He grabbed one of the books on his belt and began scribbling notes. “Amazing! I cannot wait to keep account of your forthcoming feats on behalf of the Academy.” He snapped the book shut and really looked at her. “Forgive my impertinence, but what are you doing here? Fire sprites aren’t known for being avid readers.”
“Perhaps if books were made of a less flammable substance, we would be.” Fia stood, casting a disdainful eye on the collection of books sprawling around her. “It wasn’t my choice to come here. My roommate and I had a washing out.”
“Who’s your roommate?”
“I didn’t catch her name. I just know she’s a dryad.”
Bertram pulled a tablet from the depths of his robe’s pocket, scrawny finger poised over the screen. “Room number?”
He tapped in the number and nodded, as if all of his suspicions had been confirmed. “That would be Punctata Crataegus. She’s a first year like yourself, was recruited by Paki, and she arrived last week.” His jaw clenched as little as he looked up. “She also trashed a whole shelf of books two days ago. We’re still repairing the damage she caused.”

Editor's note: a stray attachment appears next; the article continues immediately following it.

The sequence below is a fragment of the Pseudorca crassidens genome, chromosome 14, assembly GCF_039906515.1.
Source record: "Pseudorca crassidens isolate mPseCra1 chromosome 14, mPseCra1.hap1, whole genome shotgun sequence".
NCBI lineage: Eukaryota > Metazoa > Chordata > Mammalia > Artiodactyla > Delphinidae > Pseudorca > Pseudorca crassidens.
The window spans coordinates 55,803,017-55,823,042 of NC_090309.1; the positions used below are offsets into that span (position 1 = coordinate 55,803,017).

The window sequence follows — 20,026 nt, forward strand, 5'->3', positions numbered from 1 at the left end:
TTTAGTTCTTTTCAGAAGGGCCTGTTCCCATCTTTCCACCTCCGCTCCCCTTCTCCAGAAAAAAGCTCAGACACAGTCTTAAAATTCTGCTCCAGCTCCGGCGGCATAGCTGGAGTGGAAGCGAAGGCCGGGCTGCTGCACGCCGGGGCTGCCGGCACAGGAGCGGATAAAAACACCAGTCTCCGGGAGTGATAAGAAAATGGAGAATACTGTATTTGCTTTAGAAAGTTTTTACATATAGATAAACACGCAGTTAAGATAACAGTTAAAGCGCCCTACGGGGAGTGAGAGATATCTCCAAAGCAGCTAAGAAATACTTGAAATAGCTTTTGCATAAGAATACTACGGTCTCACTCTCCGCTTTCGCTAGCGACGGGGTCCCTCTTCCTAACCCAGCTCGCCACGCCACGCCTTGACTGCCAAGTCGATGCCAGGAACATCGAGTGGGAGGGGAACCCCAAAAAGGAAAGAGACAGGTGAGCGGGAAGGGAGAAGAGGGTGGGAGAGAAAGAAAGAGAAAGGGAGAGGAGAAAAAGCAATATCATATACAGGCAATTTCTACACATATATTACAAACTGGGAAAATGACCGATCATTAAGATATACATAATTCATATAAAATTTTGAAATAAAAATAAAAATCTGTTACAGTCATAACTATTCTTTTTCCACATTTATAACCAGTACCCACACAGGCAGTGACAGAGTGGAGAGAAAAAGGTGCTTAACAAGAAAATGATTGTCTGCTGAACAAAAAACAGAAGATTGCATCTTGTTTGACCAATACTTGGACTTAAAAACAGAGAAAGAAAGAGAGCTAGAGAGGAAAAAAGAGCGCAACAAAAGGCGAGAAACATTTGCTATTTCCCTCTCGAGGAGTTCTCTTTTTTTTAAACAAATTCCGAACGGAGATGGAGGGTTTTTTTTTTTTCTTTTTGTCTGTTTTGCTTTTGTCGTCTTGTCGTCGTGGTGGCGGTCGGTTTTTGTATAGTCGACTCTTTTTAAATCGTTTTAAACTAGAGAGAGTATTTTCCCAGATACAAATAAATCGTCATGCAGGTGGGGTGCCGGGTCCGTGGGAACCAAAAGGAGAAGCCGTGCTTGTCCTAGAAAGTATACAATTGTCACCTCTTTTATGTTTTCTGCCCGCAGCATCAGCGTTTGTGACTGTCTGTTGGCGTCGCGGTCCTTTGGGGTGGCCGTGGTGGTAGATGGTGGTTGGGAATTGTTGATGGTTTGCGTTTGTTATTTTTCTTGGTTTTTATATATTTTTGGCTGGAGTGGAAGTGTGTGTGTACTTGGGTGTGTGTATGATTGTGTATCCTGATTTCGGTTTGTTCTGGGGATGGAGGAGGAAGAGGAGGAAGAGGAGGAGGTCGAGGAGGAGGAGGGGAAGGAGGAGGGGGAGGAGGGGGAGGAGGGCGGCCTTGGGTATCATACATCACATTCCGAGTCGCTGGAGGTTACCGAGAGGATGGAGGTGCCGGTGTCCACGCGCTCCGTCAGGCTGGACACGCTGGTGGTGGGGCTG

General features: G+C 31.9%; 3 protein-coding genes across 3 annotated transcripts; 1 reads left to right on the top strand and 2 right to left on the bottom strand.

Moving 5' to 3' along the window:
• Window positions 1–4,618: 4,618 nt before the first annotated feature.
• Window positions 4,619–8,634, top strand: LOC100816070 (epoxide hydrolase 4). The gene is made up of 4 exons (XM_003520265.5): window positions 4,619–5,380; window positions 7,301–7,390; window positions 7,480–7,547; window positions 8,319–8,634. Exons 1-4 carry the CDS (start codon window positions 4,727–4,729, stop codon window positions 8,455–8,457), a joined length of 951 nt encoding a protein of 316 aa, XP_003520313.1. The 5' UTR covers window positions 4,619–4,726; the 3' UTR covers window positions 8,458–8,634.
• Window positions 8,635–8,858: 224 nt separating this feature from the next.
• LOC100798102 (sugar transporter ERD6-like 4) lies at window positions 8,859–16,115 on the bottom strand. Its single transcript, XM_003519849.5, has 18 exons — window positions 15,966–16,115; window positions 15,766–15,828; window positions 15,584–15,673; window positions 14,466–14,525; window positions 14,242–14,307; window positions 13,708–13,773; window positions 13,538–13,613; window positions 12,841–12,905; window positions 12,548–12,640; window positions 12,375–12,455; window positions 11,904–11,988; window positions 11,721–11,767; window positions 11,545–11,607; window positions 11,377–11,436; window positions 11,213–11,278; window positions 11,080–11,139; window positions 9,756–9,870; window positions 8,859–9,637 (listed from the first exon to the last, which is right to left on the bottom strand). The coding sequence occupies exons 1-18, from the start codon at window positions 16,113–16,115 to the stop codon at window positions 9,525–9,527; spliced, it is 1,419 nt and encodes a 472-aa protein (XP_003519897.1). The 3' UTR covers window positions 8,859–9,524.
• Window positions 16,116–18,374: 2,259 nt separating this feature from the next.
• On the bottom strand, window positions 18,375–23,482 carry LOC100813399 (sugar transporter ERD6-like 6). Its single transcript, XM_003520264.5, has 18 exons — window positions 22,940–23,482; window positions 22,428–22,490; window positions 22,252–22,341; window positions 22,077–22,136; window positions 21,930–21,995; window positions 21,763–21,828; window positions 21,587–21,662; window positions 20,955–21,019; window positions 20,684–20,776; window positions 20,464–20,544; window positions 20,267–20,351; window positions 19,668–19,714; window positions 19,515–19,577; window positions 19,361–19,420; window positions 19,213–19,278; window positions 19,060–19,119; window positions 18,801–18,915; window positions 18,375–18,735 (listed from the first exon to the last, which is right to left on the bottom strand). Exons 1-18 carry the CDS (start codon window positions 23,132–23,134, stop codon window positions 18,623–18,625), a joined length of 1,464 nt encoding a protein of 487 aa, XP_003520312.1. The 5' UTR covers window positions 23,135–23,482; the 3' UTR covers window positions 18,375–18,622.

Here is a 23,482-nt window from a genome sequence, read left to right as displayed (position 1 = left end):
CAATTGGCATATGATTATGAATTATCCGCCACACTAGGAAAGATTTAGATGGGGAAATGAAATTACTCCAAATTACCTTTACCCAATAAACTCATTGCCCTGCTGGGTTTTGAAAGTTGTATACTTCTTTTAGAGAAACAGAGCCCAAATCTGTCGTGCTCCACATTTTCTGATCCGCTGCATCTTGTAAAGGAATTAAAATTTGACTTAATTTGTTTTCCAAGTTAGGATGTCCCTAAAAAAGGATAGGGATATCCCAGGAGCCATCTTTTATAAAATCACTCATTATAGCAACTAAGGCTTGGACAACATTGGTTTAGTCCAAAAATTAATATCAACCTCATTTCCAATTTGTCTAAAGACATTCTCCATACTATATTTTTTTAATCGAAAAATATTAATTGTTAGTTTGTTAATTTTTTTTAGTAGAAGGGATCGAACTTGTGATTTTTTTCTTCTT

“Who assigned us to the same room?”
“No one. Room assignments are random. Consider it part of your training; learning to get along with a fellow warrior, in the fields and in the dorm.”
“I’m going to kill her.”
Fia had expected the dryad to pale, or correct her, but Bertram actually smiled. “Please do. She’s a weed.”
“Is it possible?”
“Oh yes. The immunity serum the Academy created to preserve the lives of its warriors hasn’t been adapted for dryadic genetics, but since dryads operate mainly as spirits, it isn’t as necessary for their presence here. The trick will be finding her tree.”
“Yes. Somewhere on Mid-Realm is Punctata’s hawthorn tree. Kill the tree, kill the dryad.” Then he crinkled his nose. “Just make sure you burn the right tree.”
“How will I know which one is the right tree?”
“Break a branch. If she screams, it’s her.”